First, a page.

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Home Publications Blogs Beat the Press Food Stamp Trivia: How Much is $9 Billion Over the Next Decade?

Food Stamp Trivia: How Much is $9 Billion Over the Next Decade?

Thursday, 09 January 2014 08:04

The Washington Post dives into the really big numbers game today telling readers about a compromise between Democrats and Republicans in Congress that will lead to $9 billion in cuts to the food stamp program over the next decade. If you're expecting a big tax cut from eliminating this spending on food stamps, you might want to wait a bit before spending the windfall. 

If we go CEPR's nifty responsible budget reporting calculator we find that this cut comes to 0.019 percent of federal spending over this period. In other words, the cuts may mean a lot to the people affected. They don't mean much to the overall budget. (But hey, Washington Post readers knew that, right?)

Comments (5)Add Comment
written by JDM, January 09, 2014 8:18
Even without knowing the size of the US budget, it takes only a little thought to realize that $9 billion over 10 years is a savings of less than $3 per US citizen per year.

Doesn't the Washington Post realize we've got kinda a lot of people in this country?
written by B fernandez, January 09, 2014 10:07
For a taxpayer with an AGI of $150,000 and effective tax rate of 16%, this SNAP reduction saves him $4.56 a year. Wow!
1 Cent saved on spending for the plebes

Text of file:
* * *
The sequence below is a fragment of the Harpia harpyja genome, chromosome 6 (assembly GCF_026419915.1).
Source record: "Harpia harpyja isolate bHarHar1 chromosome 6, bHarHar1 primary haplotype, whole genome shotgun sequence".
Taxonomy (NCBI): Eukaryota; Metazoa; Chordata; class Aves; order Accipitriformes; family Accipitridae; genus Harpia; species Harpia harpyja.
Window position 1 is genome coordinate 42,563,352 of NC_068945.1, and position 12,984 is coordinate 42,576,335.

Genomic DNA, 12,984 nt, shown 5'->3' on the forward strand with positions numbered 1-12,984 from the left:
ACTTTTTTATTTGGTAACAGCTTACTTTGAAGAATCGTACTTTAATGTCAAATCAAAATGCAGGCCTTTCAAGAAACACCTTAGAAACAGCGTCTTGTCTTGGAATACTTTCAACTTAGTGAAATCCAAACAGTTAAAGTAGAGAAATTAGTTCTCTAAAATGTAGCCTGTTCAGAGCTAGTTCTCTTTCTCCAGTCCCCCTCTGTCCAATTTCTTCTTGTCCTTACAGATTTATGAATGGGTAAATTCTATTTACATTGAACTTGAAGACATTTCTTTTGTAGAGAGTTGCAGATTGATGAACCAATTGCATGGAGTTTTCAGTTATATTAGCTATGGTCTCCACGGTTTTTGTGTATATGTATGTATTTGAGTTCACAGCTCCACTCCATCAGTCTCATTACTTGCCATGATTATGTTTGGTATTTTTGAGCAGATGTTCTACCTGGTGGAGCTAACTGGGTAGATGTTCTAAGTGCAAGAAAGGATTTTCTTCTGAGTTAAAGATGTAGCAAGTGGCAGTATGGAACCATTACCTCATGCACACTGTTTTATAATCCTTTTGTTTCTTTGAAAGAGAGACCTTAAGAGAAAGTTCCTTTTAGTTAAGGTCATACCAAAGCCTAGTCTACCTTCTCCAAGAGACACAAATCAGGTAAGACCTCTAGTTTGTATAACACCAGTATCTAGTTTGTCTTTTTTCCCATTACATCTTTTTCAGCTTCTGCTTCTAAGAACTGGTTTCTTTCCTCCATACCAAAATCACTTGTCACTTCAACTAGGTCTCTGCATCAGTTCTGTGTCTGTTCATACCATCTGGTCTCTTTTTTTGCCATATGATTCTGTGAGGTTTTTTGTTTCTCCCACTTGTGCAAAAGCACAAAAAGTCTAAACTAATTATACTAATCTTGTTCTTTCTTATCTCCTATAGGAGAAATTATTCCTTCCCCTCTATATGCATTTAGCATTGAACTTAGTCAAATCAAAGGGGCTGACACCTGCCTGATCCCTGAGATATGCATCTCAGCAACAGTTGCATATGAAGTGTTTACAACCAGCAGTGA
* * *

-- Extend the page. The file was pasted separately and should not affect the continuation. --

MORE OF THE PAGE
written by ifthethunderdontgetya™³²®©, January 09, 2014 11:46
Is worth a hundred dollars squandered on the M.I.C.

- Fred Hiatt and fiends
written by TK421, January 09, 2014 4:53
Way to fight for the little guy, Democrats.
The public isn't quite as stupid as certain people might like
written by cas127, January 11, 2014 8:06

Cough cough.

Pretty hard to argue the triviality of the cut size over ten years without arguing the triviality of the cut size over ten years...

...For the program recipients as well as the US taxpayers (who don't include children, for those of you obliviously dividing program expenses by 315 million...).

This line of argument is a FAIL even on its own stilted terms.

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About Beat the Press

Dean Baker is co-director of the Center for Economic and Policy Research in Washington, D.C. He is the author of several books, his latest being The End of Loser Liberalism: Making Markets Progressive. Read more about Dean.